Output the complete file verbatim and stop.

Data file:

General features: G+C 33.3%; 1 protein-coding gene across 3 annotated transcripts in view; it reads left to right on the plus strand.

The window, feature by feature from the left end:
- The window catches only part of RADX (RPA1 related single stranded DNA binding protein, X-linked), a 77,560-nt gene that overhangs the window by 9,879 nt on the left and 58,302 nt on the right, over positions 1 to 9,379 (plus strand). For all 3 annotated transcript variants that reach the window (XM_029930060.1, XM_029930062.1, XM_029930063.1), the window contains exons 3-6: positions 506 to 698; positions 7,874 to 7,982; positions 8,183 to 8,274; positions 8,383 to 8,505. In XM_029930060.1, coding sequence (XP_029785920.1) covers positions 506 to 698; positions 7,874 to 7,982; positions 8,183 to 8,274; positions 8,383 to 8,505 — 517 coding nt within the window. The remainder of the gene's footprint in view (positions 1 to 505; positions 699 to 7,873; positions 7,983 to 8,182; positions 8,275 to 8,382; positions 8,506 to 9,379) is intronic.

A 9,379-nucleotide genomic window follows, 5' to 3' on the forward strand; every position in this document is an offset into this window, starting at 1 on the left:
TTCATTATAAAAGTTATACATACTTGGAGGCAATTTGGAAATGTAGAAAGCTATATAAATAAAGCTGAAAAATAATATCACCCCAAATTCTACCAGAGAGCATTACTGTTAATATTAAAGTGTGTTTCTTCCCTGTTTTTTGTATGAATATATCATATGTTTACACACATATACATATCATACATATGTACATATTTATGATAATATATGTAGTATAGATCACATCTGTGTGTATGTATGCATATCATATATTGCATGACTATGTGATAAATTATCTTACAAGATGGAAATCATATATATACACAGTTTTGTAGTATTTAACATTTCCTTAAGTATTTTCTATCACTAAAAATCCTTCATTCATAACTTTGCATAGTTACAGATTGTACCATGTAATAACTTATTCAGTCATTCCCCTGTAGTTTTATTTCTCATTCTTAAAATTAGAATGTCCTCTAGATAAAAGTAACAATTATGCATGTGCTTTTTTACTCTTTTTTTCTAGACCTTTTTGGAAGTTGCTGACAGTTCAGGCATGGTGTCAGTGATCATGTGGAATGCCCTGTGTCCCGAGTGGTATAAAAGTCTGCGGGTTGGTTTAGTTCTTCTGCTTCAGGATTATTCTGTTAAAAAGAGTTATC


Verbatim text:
General features: G+C 33.3%; 1 protein-coding gene across 3 annotated transcripts in view; it reads left to right on the plus strand.

The window, feature by feature from the left end:
- The window catches only part of RADX (RPA1 related single stranded DNA binding protein, X-linked), a 77,560-nt gene that overhangs the window by 9,879 nt on the left and 58,302 nt on the right, over positions 1 to 9,379 (plus strand). For all 3 annotated transcript variants that reach the window (XM_029930060.1, XM_029930062.1, XM_029930063.1), the window contains exons 3-6: positions 506 to 698; positions 7,874 to 7,982; positions 8,183 to 8,274; positions 8,383 to 8,505. In XM_029930060.1, coding sequence (XP_029785920.1) covers positions 506 to 698; positions 7,874 to 7,982; positions 8,183 to 8,274; positions 8,383 to 8,505 — 517 coding nt within the window. The remainder of the gene's footprint in view (positions 1 to 505; positions 699 to 7,873; positions 7,983 to 8,182; positions 8,275 to 8,382; positions 8,506 to 9,379) is intronic.

A 9,379-nucleotide genomic window follows, 5' to 3' on the forward strand; every position in this document is an offset into this window, starting at 1 on the left:
TTCATTATAAAAGTTATACATACTTGGAGGCAATTTGGAAATGTAGAAAGCTATATAAATAAAGCTGAAAAATAATATCACCCCAAATTCTACCAGAGAGCATTACTGTTAATATTAAAGTGTGTTTCTTCCCTGTTTTTTGTATGAATATATCATATGTTTACACACATATACATATCATACATATGTACATATTTATGATAATATATGTAGTATAGATCACATCTGTGTGTATGTATGCATATCATATATTGCATGACTATGTGATAAATTATCTTACAAGATGGAAATCATATATATACACAGTTTTGTAGTATTTAACATTTCCTTAAGTATTTTCTATCACTAAAAATCCTTCATTCATAACTTTGCATAGTTACAGATTGTACCATGTAATAACTTATTCAGTCATTCCCCTGTAGTTTTATTTCTCATTCTTAAAATTAGAATGTCCTCTAGATAAAAGTAACAATTATGCATGTGCTTTTTTACTCTTTTTTTCTAGACCTTTTTGGAAGTTGCTGACAGTTCAGGCATGGTGTCAGTGATCATGTGGAATGCCCTGTGTCCCGAGTGGTATAAAAGTCTGCGGGTTGGTTTAGTTCTTCTGCTTCAGGATTATTCTGTTAAAAAGAGTTATC